Laws regarding when drivers must yield the right of way to pedestrians vary from state to state and are usually located in a state’s statutes—often in the motor vehicle code, traffic code, or transportation code, for example. Cities and towns (municipalities) may also have local laws (ordinances) that govern when and where pedestrians or drivers have the right of way.
Although laws vary from state to state, in most states:
• Drivers must yield the right of way to pedestrians at marked and unmarked crosswalks.
• Drivers must yield to a pedestrian crossing on a sidewalk in front of an alley, building, driveway, or private road.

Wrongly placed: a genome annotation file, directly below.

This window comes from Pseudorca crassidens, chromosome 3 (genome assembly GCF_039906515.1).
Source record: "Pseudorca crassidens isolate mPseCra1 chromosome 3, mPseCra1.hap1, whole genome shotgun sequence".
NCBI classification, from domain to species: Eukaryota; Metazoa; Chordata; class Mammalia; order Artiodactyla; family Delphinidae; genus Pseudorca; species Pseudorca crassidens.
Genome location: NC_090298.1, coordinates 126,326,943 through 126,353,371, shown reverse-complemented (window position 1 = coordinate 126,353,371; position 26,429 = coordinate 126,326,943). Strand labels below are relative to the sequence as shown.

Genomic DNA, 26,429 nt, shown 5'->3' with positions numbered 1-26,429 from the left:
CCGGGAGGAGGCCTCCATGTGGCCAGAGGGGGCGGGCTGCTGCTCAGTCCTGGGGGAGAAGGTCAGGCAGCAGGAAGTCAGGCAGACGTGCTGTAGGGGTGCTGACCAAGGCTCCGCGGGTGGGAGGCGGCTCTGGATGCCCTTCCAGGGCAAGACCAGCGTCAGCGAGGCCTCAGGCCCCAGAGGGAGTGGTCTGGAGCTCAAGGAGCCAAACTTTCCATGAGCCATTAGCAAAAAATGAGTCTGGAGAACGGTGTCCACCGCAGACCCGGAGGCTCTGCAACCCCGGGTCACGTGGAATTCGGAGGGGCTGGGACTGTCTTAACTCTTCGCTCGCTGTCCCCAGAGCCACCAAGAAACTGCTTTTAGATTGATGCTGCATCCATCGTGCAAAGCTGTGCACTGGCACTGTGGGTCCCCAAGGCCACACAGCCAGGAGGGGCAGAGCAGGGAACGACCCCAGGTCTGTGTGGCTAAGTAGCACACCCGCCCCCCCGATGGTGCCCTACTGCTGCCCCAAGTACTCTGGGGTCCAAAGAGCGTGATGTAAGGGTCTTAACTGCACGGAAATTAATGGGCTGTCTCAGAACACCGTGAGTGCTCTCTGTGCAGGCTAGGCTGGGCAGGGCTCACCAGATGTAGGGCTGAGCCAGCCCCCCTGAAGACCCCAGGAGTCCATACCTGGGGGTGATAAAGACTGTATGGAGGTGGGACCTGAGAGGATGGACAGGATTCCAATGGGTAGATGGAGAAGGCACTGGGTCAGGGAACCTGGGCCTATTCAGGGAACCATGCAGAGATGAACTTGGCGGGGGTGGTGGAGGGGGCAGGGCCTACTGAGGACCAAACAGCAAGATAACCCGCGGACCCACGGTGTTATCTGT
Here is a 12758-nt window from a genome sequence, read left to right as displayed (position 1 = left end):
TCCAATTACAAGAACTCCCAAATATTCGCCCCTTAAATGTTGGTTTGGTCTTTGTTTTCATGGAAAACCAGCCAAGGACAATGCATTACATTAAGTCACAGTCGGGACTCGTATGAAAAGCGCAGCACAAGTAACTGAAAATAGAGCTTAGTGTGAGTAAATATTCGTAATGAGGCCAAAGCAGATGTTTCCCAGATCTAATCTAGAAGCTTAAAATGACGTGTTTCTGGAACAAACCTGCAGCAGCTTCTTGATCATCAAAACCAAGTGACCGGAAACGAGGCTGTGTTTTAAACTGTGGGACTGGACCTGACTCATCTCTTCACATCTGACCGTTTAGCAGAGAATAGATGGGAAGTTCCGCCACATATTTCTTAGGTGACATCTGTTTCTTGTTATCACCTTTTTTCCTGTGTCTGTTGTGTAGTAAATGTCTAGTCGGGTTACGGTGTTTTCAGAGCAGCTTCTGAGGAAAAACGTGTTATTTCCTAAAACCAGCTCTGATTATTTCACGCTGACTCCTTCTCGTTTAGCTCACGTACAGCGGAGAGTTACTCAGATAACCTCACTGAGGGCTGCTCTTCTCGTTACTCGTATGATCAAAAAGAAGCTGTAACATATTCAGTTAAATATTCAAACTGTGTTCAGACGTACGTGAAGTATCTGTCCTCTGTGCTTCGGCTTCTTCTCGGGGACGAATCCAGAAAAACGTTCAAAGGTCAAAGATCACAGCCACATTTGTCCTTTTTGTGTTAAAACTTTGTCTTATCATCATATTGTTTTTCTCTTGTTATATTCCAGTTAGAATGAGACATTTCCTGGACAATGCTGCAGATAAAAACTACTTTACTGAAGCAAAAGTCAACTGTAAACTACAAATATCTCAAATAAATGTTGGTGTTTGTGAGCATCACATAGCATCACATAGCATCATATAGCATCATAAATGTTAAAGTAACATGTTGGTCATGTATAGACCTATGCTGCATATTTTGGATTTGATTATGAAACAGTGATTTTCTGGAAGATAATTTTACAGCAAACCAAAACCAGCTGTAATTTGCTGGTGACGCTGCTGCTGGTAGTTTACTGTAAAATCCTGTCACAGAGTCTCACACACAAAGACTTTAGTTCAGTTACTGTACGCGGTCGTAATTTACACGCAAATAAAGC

• Drivers must yield to a pedestrian crossing the street and approaching the driver’s half of the roadway.
And in most states:
• Pedestrians must yield the right of way to motor vehicles if the pedestrian is crossing anywhere other than a marked or unmarked crosswalk.
• When there are traffic lights present, pedestrians may only cross when there is a flashing walk signal (often showing the seconds remaining in the walk period).